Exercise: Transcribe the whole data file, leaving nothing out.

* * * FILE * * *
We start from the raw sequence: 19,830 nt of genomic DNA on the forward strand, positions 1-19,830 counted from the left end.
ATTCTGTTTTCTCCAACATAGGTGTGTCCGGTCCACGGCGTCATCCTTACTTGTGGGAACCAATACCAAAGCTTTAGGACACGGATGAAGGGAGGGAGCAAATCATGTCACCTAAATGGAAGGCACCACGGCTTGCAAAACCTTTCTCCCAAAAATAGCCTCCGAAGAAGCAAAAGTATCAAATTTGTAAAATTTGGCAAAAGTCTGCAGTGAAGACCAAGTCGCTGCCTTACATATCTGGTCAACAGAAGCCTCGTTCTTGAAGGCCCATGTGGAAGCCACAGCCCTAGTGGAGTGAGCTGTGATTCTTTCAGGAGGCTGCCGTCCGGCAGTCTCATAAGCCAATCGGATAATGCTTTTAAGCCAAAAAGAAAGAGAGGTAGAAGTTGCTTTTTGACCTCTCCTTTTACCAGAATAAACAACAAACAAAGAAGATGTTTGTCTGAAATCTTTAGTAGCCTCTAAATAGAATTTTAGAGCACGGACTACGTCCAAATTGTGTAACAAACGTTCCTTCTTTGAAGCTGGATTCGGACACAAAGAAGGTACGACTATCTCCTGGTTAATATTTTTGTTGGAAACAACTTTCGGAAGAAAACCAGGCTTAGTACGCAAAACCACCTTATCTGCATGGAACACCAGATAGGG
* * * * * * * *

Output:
We start from the raw sequence: 19,830 nt of genomic DNA on the forward strand, positions 1-19,830 counted from the left end.
ATTCTGTTTTCTCCAACATAGGTGTGTCCGGTCCACGGCGTCATCCTTACTTGTGGGAACCAATACCAAAGCTTTAGGACACGGATGAAGGGAGGGAGCAAATCATGTCACCTAAATGGAAGGCACCACGGCTTGCAAAACCTTTCTCCCAAAAATAGCCTCCGAAGAAGCAAAAGTATCAAATTTGTAAAATTTGGCAAAAGTCTGCAGTGAAGACCAAGTCGCTGCCTTACATATCTGGTCAACAGAAGCCTCGTTCTTGAAGGCCCATGTGGAAGCCACAGCCCTAGTGGAGTGAGCTGTGATTCTTTCAGGAGGCTGCCGTCCGGCAGTCTCATAAGCCAATCGGATAATGCTTTTAAGCCAAAAAGAAAGAGAGGTAGAAGTTGCTTTTTGACCTCTCCTTTTACCAGAATAAACAACAAACAAAGAAGATGTTTGTCTGAAATCTTTAGTAGCCTCTAAATAGAATTTTAGAGCACGGACTACGTCCAAATTGTGTAACAAACGTTCCTTCTTTGAAGCTGGATTCGGACACAAAGAAGGTACGACTATCTCCTGGTTAATATTTTTGTTGGAAACAACTTTCGGAAGAAAACCAGGCTTAGTACGCAAAACCACCTTATCTGCATGGAACACCAGATAGGG